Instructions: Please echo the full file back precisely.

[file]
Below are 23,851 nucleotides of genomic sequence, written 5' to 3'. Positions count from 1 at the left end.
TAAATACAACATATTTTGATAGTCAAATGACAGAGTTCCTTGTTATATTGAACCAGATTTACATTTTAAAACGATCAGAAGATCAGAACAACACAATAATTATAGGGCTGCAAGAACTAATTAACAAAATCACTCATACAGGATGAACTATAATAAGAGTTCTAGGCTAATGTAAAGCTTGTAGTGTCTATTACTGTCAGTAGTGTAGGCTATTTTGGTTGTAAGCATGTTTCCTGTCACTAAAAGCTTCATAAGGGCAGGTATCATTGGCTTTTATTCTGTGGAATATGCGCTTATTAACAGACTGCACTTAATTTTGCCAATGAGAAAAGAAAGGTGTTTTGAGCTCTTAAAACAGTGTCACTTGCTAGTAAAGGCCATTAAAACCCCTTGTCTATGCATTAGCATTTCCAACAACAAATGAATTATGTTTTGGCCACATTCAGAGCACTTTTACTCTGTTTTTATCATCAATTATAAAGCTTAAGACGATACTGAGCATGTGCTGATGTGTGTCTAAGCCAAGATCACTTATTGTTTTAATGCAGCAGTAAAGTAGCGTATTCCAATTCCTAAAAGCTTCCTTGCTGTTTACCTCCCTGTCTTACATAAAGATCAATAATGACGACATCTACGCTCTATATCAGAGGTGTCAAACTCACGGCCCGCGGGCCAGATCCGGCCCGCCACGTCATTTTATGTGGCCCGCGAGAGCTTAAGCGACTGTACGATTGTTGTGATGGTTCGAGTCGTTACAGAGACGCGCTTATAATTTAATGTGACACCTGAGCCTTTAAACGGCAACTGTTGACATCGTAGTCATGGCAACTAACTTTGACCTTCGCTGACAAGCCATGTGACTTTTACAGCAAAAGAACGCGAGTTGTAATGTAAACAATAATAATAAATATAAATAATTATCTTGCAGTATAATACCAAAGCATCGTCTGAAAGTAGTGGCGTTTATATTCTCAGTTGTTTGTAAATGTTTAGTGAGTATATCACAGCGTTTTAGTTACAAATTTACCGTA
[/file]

Below are 23,851 nucleotides of genomic sequence, written 5' to 3'. Positions count from 1 at the left end.
TAAATACAACATATTTTGATAGTCAAATGACAGAGTTCCTTGTTATATTGAACCAGATTTACATTTTAAAACGATCAGAAGATCAGAACAACACAATAATTATAGGGCTGCAAGAACTAATTAACAAAATCACTCATACAGGATGAACTATAATAAGAGTTCTAGGCTAATGTAAAGCTTGTAGTGTCTATTACTGTCAGTAGTGTAGGCTATTTTGGTTGTAAGCATGTTTCCTGTCACTAAAAGCTTCATAAGGGCAGGTATCATTGGCTTTTATTCTGTGGAATATGCGCTTATTAACAGACTGCACTTAATTTTGCCAATGAGAAAAGAAAGGTGTTTTGAGCTCTTAAAACAGTGTCACTTGCTAGTAAAGGCCATTAAAACCCCTTGTCTATGCATTAGCATTTCCAACAACAAATGAATTATGTTTTGGCCACATTCAGAGCACTTTTACTCTGTTTTTATCATCAATTATAAAGCTTAAGACGATACTGAGCATGTGCTGATGTGTGTCTAAGCCAAGATCACTTATTGTTTTAATGCAGCAGTAAAGTAGCGTATTCCAATTCCTAAAAGCTTCCTTGCTGTTTACCTCCCTGTCTTACATAAAGATCAATAATGACGACATCTACGCTCTATATCAGAGGTGTCAAACTCACGGCCCGCGGGCCAGATCCGGCCCGCCACGTCATTTTATGTGGCCCGCGAGAGCTTAAGCGACTGTACGATTGTTGTGATGGTTCGAGTCGTTACAGAGACGCGCTTATAATTTAATGTGACACCTGAGCCTTTAAACGGCAACTGTTGACATCGTAGTCATGGCAACTAACTTTGACCTTCGCTGACAAGCCATGTGACTTTTACAGCAAAAGAACGCGAGTTGTAATGTAAACAATAATAATAAATATAAATAATTATCTTGCAGTATAATACCAAAGCATCGTCTGAAAGTAGTGGCGTTTATATTCTCAGTTGTTTGTAAATGTTTAGTGAGTATATCACAGCGTTTTAGTTACAAATTTACCGTA